NEWS
May 22, 2013
Just when Washington looked like it was completely preoccupied with the scandals, real and imaginary, swirling around the White House, a group of Democrats and Republicans in the Senate managed the unexpected (and, these days, extraordinary): They agreed on something. The vote Tuesday night in the Senate Judiciary Committee to forward to the floor a massive overhaul of the nation's immigration system was, to be sure, a small step and doesn't guarantee success in the full Senate, much less the House of Representatives.
NEWS
May 6, 2013
I support a pathway to citizenship for the 11 million because it's the right thing to do. Our immigration laws are broken, and 11 million Americans need our help to find a solution. I personally know some of these hard-working immigrants, and I think it's hurting our country to keep them living in the shadows. I am a first-generation American myself, and I remember the struggles of my parents. We need Congress to protect the path to citizenship for the 11 million undocumented immigrants currently living in the United States and to vote in favor of reform this year.
NEWS
May 6, 2013
I support a pathway to citizenship for the 11 million because it's the right thing to do. Our immigration laws are broken, and 11 million Americans need our help to find a solution. I personally know some of these hard-working immigrants, and I think it's hurting our country to keep them living in the shadows. I am a first-generation American myself, and I remember the struggles of my parents. We need Congress to protect the path to citizenship for the 11 million undocumented immigrants currently living in the United States and to vote in favor of reform this year.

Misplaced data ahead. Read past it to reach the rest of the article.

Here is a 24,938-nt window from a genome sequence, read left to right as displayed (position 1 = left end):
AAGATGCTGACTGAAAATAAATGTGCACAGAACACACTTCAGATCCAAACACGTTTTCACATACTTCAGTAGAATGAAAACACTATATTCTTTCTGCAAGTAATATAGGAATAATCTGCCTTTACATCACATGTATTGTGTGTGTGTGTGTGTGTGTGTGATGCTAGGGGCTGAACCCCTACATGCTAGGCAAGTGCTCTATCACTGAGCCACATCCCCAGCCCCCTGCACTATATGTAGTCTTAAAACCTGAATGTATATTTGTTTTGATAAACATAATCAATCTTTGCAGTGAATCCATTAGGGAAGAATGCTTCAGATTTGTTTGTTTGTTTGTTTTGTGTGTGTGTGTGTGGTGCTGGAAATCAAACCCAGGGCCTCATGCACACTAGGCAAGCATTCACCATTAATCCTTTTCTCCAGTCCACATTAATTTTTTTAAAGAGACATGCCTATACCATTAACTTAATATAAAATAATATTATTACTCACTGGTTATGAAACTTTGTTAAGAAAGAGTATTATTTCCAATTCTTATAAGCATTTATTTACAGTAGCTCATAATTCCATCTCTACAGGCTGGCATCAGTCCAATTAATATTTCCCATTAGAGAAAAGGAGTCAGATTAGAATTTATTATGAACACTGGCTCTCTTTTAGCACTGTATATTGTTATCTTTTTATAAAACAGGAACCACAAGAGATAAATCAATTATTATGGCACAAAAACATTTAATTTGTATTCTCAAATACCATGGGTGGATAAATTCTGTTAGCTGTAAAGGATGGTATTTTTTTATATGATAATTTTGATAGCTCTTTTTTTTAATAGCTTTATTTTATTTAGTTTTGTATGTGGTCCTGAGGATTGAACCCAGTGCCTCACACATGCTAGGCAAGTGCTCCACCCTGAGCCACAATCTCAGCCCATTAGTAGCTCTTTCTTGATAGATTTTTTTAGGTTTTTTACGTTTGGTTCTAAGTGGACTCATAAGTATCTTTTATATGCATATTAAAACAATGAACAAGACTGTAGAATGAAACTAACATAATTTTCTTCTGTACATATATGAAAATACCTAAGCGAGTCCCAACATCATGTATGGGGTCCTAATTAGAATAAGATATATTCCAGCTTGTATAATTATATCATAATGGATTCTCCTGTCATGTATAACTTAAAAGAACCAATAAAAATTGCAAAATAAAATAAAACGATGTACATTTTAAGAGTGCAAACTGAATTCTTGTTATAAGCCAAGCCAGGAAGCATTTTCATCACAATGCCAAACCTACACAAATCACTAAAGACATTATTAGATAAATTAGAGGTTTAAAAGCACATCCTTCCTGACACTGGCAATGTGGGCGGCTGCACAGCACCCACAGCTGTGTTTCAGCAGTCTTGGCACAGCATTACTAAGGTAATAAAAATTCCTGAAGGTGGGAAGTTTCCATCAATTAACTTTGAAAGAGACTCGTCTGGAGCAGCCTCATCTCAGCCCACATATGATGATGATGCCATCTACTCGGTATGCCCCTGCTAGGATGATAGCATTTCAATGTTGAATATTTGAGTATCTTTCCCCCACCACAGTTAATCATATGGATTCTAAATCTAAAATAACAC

NEWS
By Georgie Anne Geyer | November 12, 1991
Washington -- THE INEVITABLE has happened -- an American city has voted for the idea that American citizenship is worthless. The city is nearby, middle-class Takoma Park, Md., but its name might as well be changed to "Masochismville, U.S.A."We have seen this coming for some time, as privilege after privilege of what used to be the precious covenant of citizenship has been watered down to absurdity and granted to anyone who strolled in. Indeed, just a year ago, I wrote about Question No. 86 of the U.S. government's new "citizenship" test for immigrants, which reads, with hints of grand and inspiring answers to come, "Name one benefit of being a citizen of the United States."
NEWS
May 5, 2013
There are millions of immigrants in our country who aspire to become citizens, but under our broken immigration laws, they have no way to earn citizenship. I personally know some of these hard-working immigrants, and I think it's hurting our country to keep them living in the shadows. That's why I'm calling on Congress to protect the path to citizenship for the 11 million undocumented immigrants currently living in the United States and vote in favor of reform this year. We need real solutions, and rounding up 11 million people or asking them to self-deport is not only inhumane but completely unrealistic.
NEWS
By Paul Greenberg | April 29, 2013
Dear Scholar, It was wholly a pleasure to get your thoughts about the current debate over illegal immigrants and how to approach the nettlesome challenge they represent to us -- and we to them. It was good of you to rehearse some classical history for me, explaining how other societies, our forerunners as democracies (Athens) and republics that acquired an empire (Rome), dealt with their immigrants. All in the course of challenging my view that some way to citizenship should be left open for our millions of illegal immigrants.